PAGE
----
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Value of Product 1890 1900 1905

mills, wool, manufacture, cotton, american, processes, machinery, grew, woolen and variety

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1890 1900 1905 Frill River $24,925.000 $29.286,000 $32,538,000 New Bedford 8,185.000 16,748,000 22,412,000 Idoemffl 19,789,000 17.046,000 19,384,000 Manchester— 10,957,000 11,723,000 14,366,000 Pawtucket 3,955,000 5,635,000 10,099,000 Lawrence 6,047.000 8,151,000 5,745.000 Taunton 2,748,000 4,593,000 6,141,000 New England_ $181,112,000 $191.690,000 $224,072.000 The number of establishments in the South ern States in 1860 was 165; by 1900, 550 and of much larger size; and the table following shows the extraordinary growth to 1910: Other .interesting figures are: The cotton consumption in the textile mills in pounds: 1914 2 679,934,778 1909 2 465,225,572 1904 1 981,804,446 1899 1 923,704,600 Cotton manufactures in 1914 were valued at $701,300,933; in 1909 at $628,391,813; 1904 at $450,467,704; 1899, $339,200,320. The equip ment of spindles producing the above output was in 1914, 30,887,489; 1909, 27,425,608; 1904, 23,195,143; 1899, 19.050,952. These were used on the following number of looms (all classes): 1914, 676,661; 1909, 665,049; 1904, 559,296; 1899, 455,752.

.Inwroved The improvements in spinning have been so rapid since 1870 that most of our large corporations have teen com pelled to replace their spinning-frames two or three times in that interval. A similar state ment can be made regarding no other branch of textile manufacture; and it is probably true that if the American woolen mills had been forced, as the cotton mills have been, to abandon machinery as soon as it became in any degree obsolete, their ability to face foreign competition would be more nearly in keeping with that shown by our cotton manufacturers.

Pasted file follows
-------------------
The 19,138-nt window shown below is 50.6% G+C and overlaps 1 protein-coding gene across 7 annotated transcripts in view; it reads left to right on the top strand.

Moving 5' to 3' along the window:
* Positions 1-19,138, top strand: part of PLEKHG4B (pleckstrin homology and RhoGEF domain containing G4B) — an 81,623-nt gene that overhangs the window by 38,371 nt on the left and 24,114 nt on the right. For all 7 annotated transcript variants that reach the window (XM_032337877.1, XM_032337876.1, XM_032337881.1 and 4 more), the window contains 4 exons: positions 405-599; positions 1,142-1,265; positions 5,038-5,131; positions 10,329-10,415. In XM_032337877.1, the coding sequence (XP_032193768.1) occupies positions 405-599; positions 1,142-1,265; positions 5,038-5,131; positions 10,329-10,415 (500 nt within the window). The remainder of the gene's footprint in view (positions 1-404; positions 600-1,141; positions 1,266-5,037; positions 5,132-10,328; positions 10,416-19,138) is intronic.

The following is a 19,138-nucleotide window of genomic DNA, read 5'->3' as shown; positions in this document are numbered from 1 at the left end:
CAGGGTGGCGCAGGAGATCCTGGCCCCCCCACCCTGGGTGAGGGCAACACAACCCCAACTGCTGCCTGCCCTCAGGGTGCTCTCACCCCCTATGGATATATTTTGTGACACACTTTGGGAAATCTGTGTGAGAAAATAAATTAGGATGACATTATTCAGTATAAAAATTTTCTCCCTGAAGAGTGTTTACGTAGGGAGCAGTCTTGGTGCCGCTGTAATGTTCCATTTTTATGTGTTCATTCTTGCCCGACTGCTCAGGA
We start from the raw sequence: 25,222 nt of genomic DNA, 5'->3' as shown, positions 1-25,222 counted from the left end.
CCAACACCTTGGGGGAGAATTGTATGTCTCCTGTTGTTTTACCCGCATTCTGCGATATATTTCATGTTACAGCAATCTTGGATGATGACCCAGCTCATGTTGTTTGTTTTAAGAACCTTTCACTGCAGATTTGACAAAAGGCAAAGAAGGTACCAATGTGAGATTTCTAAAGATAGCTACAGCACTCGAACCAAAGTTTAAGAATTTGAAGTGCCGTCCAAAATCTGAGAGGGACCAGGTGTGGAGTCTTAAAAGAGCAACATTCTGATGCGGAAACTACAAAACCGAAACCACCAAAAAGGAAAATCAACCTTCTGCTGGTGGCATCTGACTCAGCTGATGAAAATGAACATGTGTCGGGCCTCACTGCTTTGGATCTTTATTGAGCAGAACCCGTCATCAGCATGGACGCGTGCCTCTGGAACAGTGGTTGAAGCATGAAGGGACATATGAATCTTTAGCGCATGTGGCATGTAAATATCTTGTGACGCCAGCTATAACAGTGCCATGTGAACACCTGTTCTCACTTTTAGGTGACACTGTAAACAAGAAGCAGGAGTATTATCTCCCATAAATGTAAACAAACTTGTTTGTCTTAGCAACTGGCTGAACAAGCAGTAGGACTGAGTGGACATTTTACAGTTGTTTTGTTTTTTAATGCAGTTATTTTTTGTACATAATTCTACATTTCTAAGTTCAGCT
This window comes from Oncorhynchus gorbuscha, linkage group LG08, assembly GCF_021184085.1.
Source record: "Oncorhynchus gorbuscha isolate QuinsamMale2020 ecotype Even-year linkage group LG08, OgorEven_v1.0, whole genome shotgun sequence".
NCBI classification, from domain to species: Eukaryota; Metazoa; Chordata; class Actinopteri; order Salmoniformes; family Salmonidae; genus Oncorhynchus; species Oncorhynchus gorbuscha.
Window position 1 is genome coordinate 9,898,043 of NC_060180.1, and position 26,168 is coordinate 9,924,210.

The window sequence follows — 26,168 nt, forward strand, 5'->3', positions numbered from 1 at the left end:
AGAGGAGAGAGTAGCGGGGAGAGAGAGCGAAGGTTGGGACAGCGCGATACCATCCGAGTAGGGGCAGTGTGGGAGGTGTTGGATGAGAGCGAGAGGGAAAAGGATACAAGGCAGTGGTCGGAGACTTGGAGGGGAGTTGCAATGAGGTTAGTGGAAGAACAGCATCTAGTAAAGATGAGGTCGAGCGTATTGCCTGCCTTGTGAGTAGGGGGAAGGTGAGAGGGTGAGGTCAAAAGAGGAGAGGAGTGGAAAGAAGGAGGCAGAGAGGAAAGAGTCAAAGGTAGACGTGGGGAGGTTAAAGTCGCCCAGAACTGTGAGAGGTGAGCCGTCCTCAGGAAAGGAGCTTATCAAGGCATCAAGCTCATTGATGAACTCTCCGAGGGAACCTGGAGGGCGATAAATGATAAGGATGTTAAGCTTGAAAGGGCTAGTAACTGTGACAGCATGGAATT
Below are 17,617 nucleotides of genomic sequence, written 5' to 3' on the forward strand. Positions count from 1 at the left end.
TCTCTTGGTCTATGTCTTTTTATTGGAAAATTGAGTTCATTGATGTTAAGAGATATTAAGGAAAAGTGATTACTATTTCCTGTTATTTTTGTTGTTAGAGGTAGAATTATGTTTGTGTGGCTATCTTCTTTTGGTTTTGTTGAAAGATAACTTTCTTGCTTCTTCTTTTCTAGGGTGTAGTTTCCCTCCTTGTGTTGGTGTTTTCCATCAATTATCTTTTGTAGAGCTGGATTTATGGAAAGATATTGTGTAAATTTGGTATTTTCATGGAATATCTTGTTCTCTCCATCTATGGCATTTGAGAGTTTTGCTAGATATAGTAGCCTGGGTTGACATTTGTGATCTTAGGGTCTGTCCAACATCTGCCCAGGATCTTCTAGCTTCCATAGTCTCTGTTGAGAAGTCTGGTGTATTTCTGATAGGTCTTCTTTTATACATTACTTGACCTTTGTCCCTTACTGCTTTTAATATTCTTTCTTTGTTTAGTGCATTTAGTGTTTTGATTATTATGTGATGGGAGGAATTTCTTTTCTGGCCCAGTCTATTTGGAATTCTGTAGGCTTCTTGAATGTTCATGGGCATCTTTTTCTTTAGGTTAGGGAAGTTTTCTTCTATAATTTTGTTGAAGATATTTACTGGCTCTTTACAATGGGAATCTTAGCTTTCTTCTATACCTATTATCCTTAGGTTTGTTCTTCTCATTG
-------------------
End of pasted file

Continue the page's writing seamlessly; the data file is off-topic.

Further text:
Large The conditions here narrated have thrown the cotton manufacture more and more into the hands of large cor porations, which now almost universally con duct it. The wool manufacture, on the other hand, while it numbers some of the greatest corporations in the land, is still largely in the hands of individuals and partnerships, and the bulk of the mills are comparatively small in The product of the Southern mills has been chiefly coarse yarn and cloth while the North has maintained its hold on the finer goods, and it still produces great output of coarse goods.

capacity. The more recent tendency in the wool manufacture, tor obvious reasons, is strongly in the direction of the corporate form of management.

Fine The quantity of fine cotton goods made in American mills continues to be very small in comparison with the whole pro duction, and in the bulk of our consumption of this class of cottons is still imported. So there is ample room remaining for further develop ment of the American cotton manufacture. Into this field we are entering with character istic Yankee energy. Within comparatively few years mills have been successfully estab lished in New England which spin yarns as fine as Nos. 150 or 200; and there are mills at New Bedford, Taunton and elsewhere which make, in wonderful variety, fabrics as delicate in texture and as artistic in design and coloring as any which reach this country from the machine-using nations of Europe.

Wool.— The range of products made in American wool factories is as wide as the multiform uses to which this most valuable of all the fibres is put. They divide themselves naturally into four great groups, leaving the hosiery and knit goods out of the classification: woolen mills, worsted mills, carpet mills and felting mills. There are the various sub classifications of spinning, weaving, dyeing and finishing mills, although, as a rule, all these separate processes of the manufacture of wool continue to be carried on jointly in this coun try, as the related parts of the one operation of manufacturing.